Scott Trimble

Scott Trimble at All Star Archery and Marine getting Luke’s new Gearhead bow set up and ready for the upcoming hunting seasons.

I’ve already noticed a few leaves dropping from the oaks around my place, not from cold weather of course but Mother Nature is giving the trees the cue that fall is quickly approaching.

Squirrels are already ‘cutting’ green acorns and by the time archery deer season opens, the ground under the oaks should be covered with acorns. It looks like a great year for acorn production, thanks to a wet spring and early summer.

This is most definitely my favorite time of the year. Once dove season opens, I feel we have summer licked for another year. Oh, I know there will be plenty of warm, yes even HOT days before the really cold ‘northern’ bring lasting cool weather but its coming!

For the past quarter-century I have looked forward to October and a chance once again to take my bow to the deer woods in quest of a big buck or just venison for the freezer.

I am especially pumped this year. I’ve got a new bow, to be more specific, a B30 Gearhead Bow from Gearhead Archery.

A couple weeks ago, I took my new bow over to my friends at All Star Archery and Scott Trimble worked his magic setting the peep sight in just the perfect place and helped me get ‘sighted in’.   

When I left the indoor range at All Star, the bow was grouping well at 25 yards. Many of my bow hunting friends ask why I set one pin at 25 yards rather than pins at twenty, thirty, forty, etc.  

While I don’t suggest everyone use my system, I’ve found it works best for me. I keep my top highly visible green sight pin set at precisely 25 yards. This allows me to hold pretty much ‘dead on’ from point blank out to just over 30 yards.

At 15 yards, my arrow will be a couple inches high, and a tad less than 3 inches low at 30 yards. My reasoning is that when crunch time comes and a buck is within bow range, I don’t have to worry about which pin to use.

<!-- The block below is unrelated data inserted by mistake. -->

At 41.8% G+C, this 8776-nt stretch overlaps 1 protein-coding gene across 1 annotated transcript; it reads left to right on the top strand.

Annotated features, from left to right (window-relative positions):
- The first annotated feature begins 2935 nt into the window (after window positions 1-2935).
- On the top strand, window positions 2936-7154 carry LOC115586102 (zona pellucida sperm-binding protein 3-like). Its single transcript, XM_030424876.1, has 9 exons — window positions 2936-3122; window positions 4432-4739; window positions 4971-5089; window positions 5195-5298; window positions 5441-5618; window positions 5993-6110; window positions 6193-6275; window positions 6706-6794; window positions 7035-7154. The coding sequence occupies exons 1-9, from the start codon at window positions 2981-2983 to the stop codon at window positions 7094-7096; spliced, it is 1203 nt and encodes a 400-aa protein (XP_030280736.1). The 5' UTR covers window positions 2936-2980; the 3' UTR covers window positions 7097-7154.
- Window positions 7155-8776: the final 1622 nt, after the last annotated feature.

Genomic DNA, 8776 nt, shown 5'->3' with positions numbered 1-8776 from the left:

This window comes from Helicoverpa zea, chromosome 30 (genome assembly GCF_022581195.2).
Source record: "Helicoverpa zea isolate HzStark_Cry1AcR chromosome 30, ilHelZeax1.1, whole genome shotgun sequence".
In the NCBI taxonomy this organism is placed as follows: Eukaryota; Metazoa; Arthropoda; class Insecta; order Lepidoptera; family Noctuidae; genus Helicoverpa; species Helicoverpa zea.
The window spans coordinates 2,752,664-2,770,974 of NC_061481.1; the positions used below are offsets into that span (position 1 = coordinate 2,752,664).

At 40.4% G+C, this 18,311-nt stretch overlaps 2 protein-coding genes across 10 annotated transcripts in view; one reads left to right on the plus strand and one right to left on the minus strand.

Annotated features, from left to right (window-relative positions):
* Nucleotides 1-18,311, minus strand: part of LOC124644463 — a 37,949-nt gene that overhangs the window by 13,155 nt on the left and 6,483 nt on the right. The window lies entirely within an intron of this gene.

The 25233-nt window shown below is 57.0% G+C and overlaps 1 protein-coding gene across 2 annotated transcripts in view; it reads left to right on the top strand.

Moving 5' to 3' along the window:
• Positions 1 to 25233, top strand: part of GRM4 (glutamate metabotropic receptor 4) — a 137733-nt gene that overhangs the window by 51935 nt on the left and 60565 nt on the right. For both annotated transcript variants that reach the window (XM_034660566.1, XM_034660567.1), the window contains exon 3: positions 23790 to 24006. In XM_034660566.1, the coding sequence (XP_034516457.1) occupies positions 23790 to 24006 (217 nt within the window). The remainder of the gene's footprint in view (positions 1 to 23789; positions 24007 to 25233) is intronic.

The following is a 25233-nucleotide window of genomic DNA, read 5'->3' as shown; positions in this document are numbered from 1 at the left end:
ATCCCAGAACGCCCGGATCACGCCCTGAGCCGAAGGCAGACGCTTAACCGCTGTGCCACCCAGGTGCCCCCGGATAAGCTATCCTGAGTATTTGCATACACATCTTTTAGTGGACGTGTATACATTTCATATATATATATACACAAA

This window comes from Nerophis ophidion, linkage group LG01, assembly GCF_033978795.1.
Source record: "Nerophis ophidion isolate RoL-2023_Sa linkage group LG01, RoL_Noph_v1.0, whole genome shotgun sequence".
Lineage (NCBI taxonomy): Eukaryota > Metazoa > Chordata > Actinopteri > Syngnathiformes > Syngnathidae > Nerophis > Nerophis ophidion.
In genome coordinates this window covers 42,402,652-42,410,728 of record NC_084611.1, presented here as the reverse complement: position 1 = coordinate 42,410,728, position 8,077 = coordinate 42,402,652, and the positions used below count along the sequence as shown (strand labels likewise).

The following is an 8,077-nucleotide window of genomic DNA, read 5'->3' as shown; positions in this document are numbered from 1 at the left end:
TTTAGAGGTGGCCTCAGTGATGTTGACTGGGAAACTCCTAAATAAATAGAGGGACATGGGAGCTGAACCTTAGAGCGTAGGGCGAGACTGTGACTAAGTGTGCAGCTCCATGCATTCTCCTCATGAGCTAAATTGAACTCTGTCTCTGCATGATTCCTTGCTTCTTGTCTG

There is enough to have to ‘think’ about before making the shot!  

In my bow hunting career, I have killed only one whitetail over 30 yards while bow hunting and that was a big buck up in North Dakota that hung up at 33 yards and was coming no closer.

I’ve spent years guiding archery elk hunters up in Colorado and in that open country, it’s sometime helpful to shoot out to 40 yards and a very few hunter’s I’ve guided were proficient out to fifty yards.

But for whitetail deer that are ‘wired’ and can be extremely jumpy at close range, I’ve found 30 yards is a good maximum yardage for me.

If you plan to hunt from a tree stand, it’s a good idea to do some practicing from an elevated position. Before the season opener, climb up into your tree stand and take a few shots at your 3D target at varying distances.

Many bow hunters, including myself, have a tenacity to shoot high from elevated stands and this practice is a great confidence builder.

It might just make the difference between antlers on the wall and meat in the freezer or a missed opportunity.  

Throughout my hunting career, I have always set my stand locations so that prevailing winds would not carry my scent to the game but no longer.  

For the past several months, I’ve been using Scent Guardian by Texas Raised Hunting Products.

I have intentionally hunted upwind from corn feeders while hunting hogs and not once spooked them. A wild porker had a nose that is notoriously keen.

This year, I plan to spray down and hunt where I want, to heck with the wind!

Hunting with a bow and harvesting game with an arrow differs greatly from rifle hunting.  Deer will sometimes run when shot with a centerfire rifle but they often go down within sight when a shot is well placed.

Not so when bow hunting.  I don’t know exactly how many whitetail I have taken with a bow through the years, forty or so I’m guessing.  I do know that about 80 percent of them ran out of sight after the shot. Most were recovered at a short trailing job.

After the arrow is released, it’s important to remain still and quiet for at least thirty minutes before taking up the trail. The deer will usually expire within a few yards quickly but if pressured quickly after the shot, it’s common for even a mortally wounded whitetail to run a long, long ways.

It’s also pretty common to pick up the trail a few yards from where the deer standing when shot. After the shot, never assume you missed and fail to look for signs of a hit.

We still have plenty of time for a ‘pre whitetail opener’ bow hunt for wild hogs or exotics. We can always use a little ‘camp meat’ for upcoming deer hunts.

I am planning to take my new Gearhead bow up to Red River County close to my boyhood home and hunt for an axis buck with my long time friend Mike Ford who with his wife Lori owns and manages the Rio Rojo Rancho Ranch situated in the northwest corner of the county.

Mike says he has abundance of Axis deer and to my way of thinking; there is no better ‘tune up’ hunt for whitetail season. More on this outing in next week’s column.

Contact Luke through his website

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